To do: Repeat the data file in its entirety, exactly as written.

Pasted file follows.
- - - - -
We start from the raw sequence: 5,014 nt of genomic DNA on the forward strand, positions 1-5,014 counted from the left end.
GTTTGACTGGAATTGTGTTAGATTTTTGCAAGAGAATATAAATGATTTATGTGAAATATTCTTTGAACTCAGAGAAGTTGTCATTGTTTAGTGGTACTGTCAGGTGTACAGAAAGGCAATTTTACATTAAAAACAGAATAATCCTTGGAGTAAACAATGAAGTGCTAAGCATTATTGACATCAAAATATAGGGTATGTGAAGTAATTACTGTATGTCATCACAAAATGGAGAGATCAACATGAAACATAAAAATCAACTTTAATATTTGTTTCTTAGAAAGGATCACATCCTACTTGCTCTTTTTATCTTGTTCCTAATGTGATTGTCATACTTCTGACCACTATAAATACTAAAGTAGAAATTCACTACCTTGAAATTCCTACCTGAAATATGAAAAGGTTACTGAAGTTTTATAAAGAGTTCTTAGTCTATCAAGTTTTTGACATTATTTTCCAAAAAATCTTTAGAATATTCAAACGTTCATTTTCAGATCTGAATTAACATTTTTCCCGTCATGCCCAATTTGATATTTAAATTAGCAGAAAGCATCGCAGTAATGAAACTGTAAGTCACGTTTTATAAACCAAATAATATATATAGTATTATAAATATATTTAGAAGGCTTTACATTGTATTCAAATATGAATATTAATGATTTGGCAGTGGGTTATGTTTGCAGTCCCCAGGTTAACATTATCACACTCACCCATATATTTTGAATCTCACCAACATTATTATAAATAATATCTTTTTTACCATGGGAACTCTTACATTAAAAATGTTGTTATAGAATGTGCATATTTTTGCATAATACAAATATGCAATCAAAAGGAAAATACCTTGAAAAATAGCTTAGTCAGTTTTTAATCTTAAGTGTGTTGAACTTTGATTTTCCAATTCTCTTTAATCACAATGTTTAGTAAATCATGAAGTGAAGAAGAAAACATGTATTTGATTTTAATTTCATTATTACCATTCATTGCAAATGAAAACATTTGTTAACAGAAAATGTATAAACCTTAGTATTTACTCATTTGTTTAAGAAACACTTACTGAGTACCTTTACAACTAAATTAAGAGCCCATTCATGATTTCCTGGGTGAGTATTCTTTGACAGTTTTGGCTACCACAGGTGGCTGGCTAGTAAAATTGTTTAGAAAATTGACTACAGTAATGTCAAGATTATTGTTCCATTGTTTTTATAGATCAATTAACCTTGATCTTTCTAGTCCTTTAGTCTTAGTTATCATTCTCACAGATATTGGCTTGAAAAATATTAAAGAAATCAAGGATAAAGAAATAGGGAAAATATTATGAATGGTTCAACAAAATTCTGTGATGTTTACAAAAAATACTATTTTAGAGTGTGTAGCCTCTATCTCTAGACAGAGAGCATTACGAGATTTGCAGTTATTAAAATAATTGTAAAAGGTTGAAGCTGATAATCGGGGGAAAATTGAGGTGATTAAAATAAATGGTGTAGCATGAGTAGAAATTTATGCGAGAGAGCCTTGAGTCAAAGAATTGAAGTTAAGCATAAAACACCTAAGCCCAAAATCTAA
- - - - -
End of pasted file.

We start from the raw sequence: 5,014 nt of genomic DNA on the forward strand, positions 1-5,014 counted from the left end.
GTTTGACTGGAATTGTGTTAGATTTTTGCAAGAGAATATAAATGATTTATGTGAAATATTCTTTGAACTCAGAGAAGTTGTCATTGTTTAGTGGTACTGTCAGGTGTACAGAAAGGCAATTTTACATTAAAAACAGAATAATCCTTGGAGTAAACAATGAAGTGCTAAGCATTATTGACATCAAAATATAGGGTATGTGAAGTAATTACTGTATGTCATCACAAAATGGAGAGATCAACATGAAACATAAAAATCAACTTTAATATTTGTTTCTTAGAAAGGATCACATCCTACTTGCTCTTTTTATCTTGTTCCTAATGTGATTGTCATACTTCTGACCACTATAAATACTAAAGTAGAAATTCACTACCTTGAAATTCCTACCTGAAATATGAAAAGGTTACTGAAGTTTTATAAAGAGTTCTTAGTCTATCAAGTTTTTGACATTATTTTCCAAAAAATCTTTAGAATATTCAAACGTTCATTTTCAGATCTGAATTAACATTTTTCCCGTCATGCCCAATTTGATATTTAAATTAGCAGAAAGCATCGCAGTAATGAAACTGTAAGTCACGTTTTATAAACCAAATAATATATATAGTATTATAAATATATTTAGAAGGCTTTACATTGTATTCAAATATGAATATTAATGATTTGGCAGTGGGTTATGTTTGCAGTCCCCAGGTTAACATTATCACACTCACCCATATATTTTGAATCTCACCAACATTATTATAAATAATATCTTTTTTACCATGGGAACTCTTACATTAAAAATGTTGTTATAGAATGTGCATATTTTTGCATAATACAAATATGCAATCAAAAGGAAAATACCTTGAAAAATAGCTTAGTCAGTTTTTAATCTTAAGTGTGTTGAACTTTGATTTTCCAATTCTCTTTAATCACAATGTTTAGTAAATCATGAAGTGAAGAAGAAAACATGTATTTGATTTTAATTTCATTATTACCATTCATTGCAAATGAAAACATTTGTTAACAGAAAATGTATAAACCTTAGTATTTACTCATTTGTTTAAGAAACACTTACTGAGTACCTTTACAACTAAATTAAGAGCCCATTCATGATTTCCTGGGTGAGTATTCTTTGACAGTTTTGGCTACCACAGGTGGCTGGCTAGTAAAATTGTTTAGAAAATTGACTACAGTAATGTCAAGATTATTGTTCCATTGTTTTTATAGATCAATTAACCTTGATCTTTCTAGTCCTTTAGTCTTAGTTATCATTCTCACAGATATTGGCTTGAAAAATATTAAAGAAATCAAGGATAAAGAAATAGGGAAAATATTATGAATGGTTCAACAAAATTCTGTGATGTTTACAAAAAATACTATTTTAGAGTGTGTAGCCTCTATCTCTAGACAGAGAGCATTACGAGATTTGCAGTTATTAAAATAATTGTAAAAGGTTGAAGCTGATAATCGGGGGAAAATTGAGGTGATTAAAATAAATGGTGTAGCATGAGTAGAAATTTATGCGAGAGAGCCTTGAGTCAAAGAATTGAAGTTAAGCATAAAACACCTAAGCCCAAAATCTAA